An autistic author has written a plain speaking guide to periods, delivering the information in a comprehensive way with no innuendo and plenty of illustrations.
Robyn Steward attended a conference for Society of Menstrual Cycle Research Conference in 2017, where she learned of reusable menstrual products but was disappointed in the lack of straight-talking information. Robyn felt the need to write a guide herself as she felt nothing offered her, or other autistic people, information with enough detail or illustrations.
Steward pointed out how autistic people tend to be literal thinkers with a brain for details, so imagine how frustrating it would be to not understand an important issue because the information provided is unclear. When the information provided is medical or biological and the author uses flowery or metaphorical language, it can prove to be difficult for those with autism to understand what they mean.
Speaking to The Mighty, Robyn said:
“For many autistics, the traditional way of teaching periods is not accessible to them or it is not really discussed. Autistic people can be quite isolated and their ability to get information can be limited, and many books do not have accommodations to not be overwhelming.”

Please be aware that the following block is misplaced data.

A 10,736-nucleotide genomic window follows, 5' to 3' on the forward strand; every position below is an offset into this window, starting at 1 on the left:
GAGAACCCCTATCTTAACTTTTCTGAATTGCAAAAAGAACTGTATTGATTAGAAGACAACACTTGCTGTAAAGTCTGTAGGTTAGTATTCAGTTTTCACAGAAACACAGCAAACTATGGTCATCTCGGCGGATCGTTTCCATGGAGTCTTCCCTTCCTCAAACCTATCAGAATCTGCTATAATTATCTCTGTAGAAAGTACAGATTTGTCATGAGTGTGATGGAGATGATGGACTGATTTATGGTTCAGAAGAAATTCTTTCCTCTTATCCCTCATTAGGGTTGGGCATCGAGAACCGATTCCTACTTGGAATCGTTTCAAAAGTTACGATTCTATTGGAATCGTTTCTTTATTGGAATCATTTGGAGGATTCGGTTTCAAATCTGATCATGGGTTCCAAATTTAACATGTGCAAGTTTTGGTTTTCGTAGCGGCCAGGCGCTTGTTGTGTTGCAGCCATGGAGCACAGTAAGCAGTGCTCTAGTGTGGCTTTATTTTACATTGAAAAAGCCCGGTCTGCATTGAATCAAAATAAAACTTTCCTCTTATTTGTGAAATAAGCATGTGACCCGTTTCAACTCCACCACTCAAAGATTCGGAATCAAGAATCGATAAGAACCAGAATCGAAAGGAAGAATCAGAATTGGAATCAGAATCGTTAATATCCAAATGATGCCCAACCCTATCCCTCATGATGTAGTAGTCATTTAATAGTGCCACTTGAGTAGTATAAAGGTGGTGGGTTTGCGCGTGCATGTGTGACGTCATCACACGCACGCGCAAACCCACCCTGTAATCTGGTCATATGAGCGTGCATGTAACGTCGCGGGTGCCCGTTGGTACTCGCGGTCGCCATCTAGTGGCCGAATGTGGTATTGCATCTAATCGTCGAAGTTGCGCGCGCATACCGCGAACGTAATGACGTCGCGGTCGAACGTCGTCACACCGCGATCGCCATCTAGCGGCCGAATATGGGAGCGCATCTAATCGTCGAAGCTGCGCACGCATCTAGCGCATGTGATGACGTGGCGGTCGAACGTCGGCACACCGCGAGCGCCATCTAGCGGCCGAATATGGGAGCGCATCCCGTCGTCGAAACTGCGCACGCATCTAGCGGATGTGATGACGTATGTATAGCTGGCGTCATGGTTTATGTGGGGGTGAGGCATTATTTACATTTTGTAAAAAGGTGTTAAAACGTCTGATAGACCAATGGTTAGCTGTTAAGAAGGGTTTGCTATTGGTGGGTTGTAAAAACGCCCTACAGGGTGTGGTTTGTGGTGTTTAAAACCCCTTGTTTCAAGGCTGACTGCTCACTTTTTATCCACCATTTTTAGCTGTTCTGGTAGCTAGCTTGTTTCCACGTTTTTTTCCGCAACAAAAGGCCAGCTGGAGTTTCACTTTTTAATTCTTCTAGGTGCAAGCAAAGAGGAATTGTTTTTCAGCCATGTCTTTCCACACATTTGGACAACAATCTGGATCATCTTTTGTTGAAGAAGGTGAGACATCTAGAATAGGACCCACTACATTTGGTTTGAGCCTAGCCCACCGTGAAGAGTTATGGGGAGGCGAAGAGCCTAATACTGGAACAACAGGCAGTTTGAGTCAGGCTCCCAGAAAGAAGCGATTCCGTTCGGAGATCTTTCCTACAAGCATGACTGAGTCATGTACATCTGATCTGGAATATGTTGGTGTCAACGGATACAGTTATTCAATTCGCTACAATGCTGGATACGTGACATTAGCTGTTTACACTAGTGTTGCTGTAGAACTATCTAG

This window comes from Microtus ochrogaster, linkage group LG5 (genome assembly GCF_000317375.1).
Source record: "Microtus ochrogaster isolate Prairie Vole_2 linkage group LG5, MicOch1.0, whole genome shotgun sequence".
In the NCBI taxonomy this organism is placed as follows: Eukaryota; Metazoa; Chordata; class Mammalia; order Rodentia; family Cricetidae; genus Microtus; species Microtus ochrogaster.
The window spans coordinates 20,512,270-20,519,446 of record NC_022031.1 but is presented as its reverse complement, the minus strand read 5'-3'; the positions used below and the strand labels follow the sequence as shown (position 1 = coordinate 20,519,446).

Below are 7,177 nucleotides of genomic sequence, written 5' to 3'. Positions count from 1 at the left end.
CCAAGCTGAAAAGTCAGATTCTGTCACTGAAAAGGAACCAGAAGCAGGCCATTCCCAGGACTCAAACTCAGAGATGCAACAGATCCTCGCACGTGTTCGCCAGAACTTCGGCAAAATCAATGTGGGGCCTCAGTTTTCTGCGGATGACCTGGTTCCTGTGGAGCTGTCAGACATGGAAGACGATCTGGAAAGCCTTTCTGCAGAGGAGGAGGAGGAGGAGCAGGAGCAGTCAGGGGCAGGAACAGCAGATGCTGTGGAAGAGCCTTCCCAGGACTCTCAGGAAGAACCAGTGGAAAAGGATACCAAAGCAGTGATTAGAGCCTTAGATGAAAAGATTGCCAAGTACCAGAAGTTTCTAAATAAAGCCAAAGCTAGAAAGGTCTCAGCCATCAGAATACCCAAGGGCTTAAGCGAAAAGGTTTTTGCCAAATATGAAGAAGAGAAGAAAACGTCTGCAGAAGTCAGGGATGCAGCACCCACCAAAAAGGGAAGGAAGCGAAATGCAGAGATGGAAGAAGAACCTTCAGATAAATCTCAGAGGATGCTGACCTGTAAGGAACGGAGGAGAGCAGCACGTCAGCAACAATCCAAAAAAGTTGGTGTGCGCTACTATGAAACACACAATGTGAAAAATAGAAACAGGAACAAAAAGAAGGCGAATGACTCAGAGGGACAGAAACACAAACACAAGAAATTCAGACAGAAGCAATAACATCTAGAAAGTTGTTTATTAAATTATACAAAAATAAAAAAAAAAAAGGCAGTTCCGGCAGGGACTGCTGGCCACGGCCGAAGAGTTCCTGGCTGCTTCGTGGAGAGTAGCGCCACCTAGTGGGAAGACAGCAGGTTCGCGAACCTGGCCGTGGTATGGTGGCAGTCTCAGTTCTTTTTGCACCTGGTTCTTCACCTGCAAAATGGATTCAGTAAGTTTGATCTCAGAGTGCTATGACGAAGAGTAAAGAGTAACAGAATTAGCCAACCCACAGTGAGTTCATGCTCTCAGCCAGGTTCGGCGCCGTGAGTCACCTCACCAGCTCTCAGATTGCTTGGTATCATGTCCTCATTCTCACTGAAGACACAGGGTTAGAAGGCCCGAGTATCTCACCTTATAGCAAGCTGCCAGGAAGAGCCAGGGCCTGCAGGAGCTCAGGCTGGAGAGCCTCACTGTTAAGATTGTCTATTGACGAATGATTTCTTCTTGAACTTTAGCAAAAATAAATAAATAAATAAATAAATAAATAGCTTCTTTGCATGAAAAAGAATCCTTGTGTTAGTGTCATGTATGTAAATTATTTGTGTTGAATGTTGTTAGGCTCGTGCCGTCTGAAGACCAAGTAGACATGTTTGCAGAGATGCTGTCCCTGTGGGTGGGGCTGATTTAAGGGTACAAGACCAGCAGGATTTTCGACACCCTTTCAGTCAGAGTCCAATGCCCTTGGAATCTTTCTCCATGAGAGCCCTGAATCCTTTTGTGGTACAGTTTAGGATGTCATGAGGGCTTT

“The Autism-Friendly Guide to Periods covers the basics of having a period, including what periods are, why people get them, available period supplies, common period worries, how periods may impact emotions and the rest of the body, and autism-specific issues relating to periods. While the book is for anybody who has periods, it is primarily intended for autistic young people between the ages of 9 to 16.”
Robyn knows from experience as an autistic person that a book that lays out all the details as plainly as possible- complete with comprehensive point-of-view photos to illustrate the text, is absolutely essential. She decided to also include red blood stains illustrating the fact there will be times when leaks or accidents happen.
in my intial research for my book #ActuallyAutistic ppl told me menstrual cups,cloth pads and period underwear helped them manage #sensory experiabces during their periods worldwide massive thanks to @wukawear @preciousstarsYT @Lunettecup @SheTHINX who helped with my research pic.twitter.com/1nAQcUsBtK— Robyn Steward (@robyn_steward) 16 April 2019
The author also spoke to other autistic people in schools and hospitals to find out what they missed from their menstruation education. The inclusive nature of Robyn’s book is heart warming and pretty wonderful to see, and she makes sure she includes all options of protection- including cloth pads, re-useable cups, as well as disposable items.